Rousseau’s Democracy of Passions

 

The Framers’ constrained and inhibited popular government stands in stark contrast to majoritarian democracy advocated by individuals with a more rosy view of human nature.  For them, representative government is a poor excuse for a more robust democracy of the people with fewer undemocratic elements.  The basis of their beliefs is easily traceable to the influential 18th century political theorist Jean Jacques Rousseau, who rejected representation and constitutionalism as illegitimate expressions of the people’s interests. 

 

Because Rousseau believed that the only true democracy was the direct vote of the entire popular assembly of all adults, he regarded representative democracy as an oxymoron.[28]  He viewed representation as a form of enslavement.  The only time citizens of a representative democracy are free is on election day when they cast their votes for their representatives.[29]   Rousseau also rejected any constitutional limitations on the direct expression of the people’s desires.  A law passed last year could not be binding for this year’s citizens, who are subject only to the current majority. 

 

Undergirding his rejection of representation and constitutional limits was Rousseau’s belief in the innate goodness of humanity.  In a well-constituted state where the goodness of nature rules, “good sense, justice, and integrity” belong to everyone equally.  Therefore, the general assembly will inevitably reflect that goodness in its laws.  The natural passions and appetites are the very sources of goodness in humanity.  Virtue is spontaneous, natural, and within the grasp of anyone at any time, and not the result of arduous self-discipline.  Decisions made by the popular assembly should be nearly unanimous, since justice is achieved not by “long debates, dissensions, and tumult,” but by harmony and agreement.[30]  Deliberation only signifies that humanity’s natural inclinations are being corrupted by reason, according to Rousseau.

 

Rousseau’s distrust of the anti-majoritarian character of the U.S. Constitution finds modern expression in prominent political theorists like Robert Dahl.  Dahl contends that the Framers, while nobly seeking to defend civil rights, erroneously constructed a government “adverse to the majority principle, and in that sense to democracy.”[31]  In effect, the Constitution, argues Dahl, favors privileged minorities and thwarts the wishes of the majority at every turn.  In their effort to protect inalienable rights, the Framers undermined democratic procedures by favoring elite minorities.  In the place of the constitutional democracy established to reflect transcendent justice, Dahl puts forward a procedural democracy.[32]  In a procedural democracy, fair procedures take precedence over particular ends; justice is defined by the orderly democratic process.  There is no concern about whether the decisions of that process are right or wrong, since they are “correct,” by definition.[33]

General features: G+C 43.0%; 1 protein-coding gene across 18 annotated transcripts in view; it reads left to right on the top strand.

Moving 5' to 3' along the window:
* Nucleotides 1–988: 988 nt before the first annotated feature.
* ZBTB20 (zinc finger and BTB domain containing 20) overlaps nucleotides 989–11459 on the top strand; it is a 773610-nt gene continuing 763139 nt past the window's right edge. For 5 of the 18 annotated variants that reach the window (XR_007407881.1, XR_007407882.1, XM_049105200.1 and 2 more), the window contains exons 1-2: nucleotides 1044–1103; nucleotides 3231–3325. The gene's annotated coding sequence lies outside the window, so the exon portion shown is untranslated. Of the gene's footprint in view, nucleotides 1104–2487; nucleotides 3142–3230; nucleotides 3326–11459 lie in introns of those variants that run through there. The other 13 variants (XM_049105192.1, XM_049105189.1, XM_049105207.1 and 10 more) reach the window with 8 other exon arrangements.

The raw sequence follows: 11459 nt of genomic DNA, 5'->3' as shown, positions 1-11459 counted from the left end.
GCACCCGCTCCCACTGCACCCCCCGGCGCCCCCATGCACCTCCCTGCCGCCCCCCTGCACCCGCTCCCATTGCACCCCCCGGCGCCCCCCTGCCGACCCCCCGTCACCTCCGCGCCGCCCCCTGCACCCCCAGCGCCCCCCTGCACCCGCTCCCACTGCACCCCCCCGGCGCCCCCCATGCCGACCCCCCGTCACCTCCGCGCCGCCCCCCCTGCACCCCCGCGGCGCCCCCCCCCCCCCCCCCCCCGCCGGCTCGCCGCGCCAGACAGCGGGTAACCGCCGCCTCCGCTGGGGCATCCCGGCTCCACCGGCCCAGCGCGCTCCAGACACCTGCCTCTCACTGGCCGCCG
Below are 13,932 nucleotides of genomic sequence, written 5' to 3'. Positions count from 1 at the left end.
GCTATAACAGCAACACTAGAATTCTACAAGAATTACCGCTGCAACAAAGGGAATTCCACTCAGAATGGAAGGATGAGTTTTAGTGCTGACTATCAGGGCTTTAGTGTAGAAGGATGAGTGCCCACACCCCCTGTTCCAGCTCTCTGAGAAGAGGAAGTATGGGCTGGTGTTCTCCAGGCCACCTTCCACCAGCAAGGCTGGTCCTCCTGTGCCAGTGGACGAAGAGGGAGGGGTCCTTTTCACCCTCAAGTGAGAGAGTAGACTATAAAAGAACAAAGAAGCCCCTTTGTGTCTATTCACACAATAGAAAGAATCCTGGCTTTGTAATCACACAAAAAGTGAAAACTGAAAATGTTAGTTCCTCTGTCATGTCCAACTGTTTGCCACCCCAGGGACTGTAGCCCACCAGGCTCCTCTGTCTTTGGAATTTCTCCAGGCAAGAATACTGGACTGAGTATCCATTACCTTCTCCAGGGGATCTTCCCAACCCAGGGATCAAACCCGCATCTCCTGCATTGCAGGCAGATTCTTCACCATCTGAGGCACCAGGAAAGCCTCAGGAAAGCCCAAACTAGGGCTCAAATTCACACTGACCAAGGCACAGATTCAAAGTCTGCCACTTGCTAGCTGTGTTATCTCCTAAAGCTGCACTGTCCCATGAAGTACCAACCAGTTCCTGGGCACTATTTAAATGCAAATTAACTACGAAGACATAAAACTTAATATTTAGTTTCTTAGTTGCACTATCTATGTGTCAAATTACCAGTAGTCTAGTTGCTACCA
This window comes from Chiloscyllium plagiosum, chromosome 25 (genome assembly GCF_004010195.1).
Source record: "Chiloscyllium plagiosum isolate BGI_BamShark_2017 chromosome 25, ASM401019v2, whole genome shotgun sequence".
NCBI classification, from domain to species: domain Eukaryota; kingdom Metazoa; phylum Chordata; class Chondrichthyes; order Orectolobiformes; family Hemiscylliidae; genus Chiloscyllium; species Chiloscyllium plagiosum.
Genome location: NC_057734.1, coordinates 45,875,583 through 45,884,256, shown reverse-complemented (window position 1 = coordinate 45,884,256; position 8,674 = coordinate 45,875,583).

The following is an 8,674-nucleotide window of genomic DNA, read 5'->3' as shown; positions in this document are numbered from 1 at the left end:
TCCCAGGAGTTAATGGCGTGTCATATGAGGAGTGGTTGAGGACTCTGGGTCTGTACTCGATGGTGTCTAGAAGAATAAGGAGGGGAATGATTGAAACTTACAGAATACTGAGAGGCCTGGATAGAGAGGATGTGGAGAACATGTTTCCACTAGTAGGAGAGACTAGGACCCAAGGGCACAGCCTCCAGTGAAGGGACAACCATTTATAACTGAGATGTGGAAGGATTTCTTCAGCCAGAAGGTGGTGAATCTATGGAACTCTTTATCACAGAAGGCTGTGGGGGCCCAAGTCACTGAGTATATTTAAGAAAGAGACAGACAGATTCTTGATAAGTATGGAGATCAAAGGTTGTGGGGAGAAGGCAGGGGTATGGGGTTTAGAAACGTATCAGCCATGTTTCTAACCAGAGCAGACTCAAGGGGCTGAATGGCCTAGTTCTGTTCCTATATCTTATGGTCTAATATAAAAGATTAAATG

Rousseau and Dahl demonstrate the implications of a rejection of transcendent truth for the American Experiment.  Their common view of humanity’s natural goodness led them to advocate government that encourages uninhibited majorities and where appetites find greater and more immediate political expression.  The more popular culture adopts the basic outline of their worldview, the more their models for governance are accepted by the populace.

 

 

 

 

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[28]               Jean-Jacques Rousseau.  "On the Social Contract"  in  The Basic Political Writings, trans. Donald A. Cress (Indianapolis: Hackett Publishing, 1987), 198.

 

[29]               Rousseau, On the Social Contract, 154

 

[30]               Rousseau, On the Social Contract, 205.

 

[31]               Robert Dahl,  “On Removing Certain Impediments to Democracy in the United States,” Political Science Quarterly (Spring, 1977), 5.

 

[32]               For an excellent exposition of the difference between procedural and republican democracy, see Michael Sandel, Democracy’s Discontents (Cambridge, MA: Harvard University Press, 1996).

 

[33]               In the 17th century’s Leviathan, Thomas Hobbes also entrusted the power of defining justice to the state, making him a forerunner of the post-modern rejection of transcendent justice.  Although he entrusted all power to the sovereign ruler and proceduralists entrust it to the people, both insist that justice is only what the state defines it to be, and nothing more.

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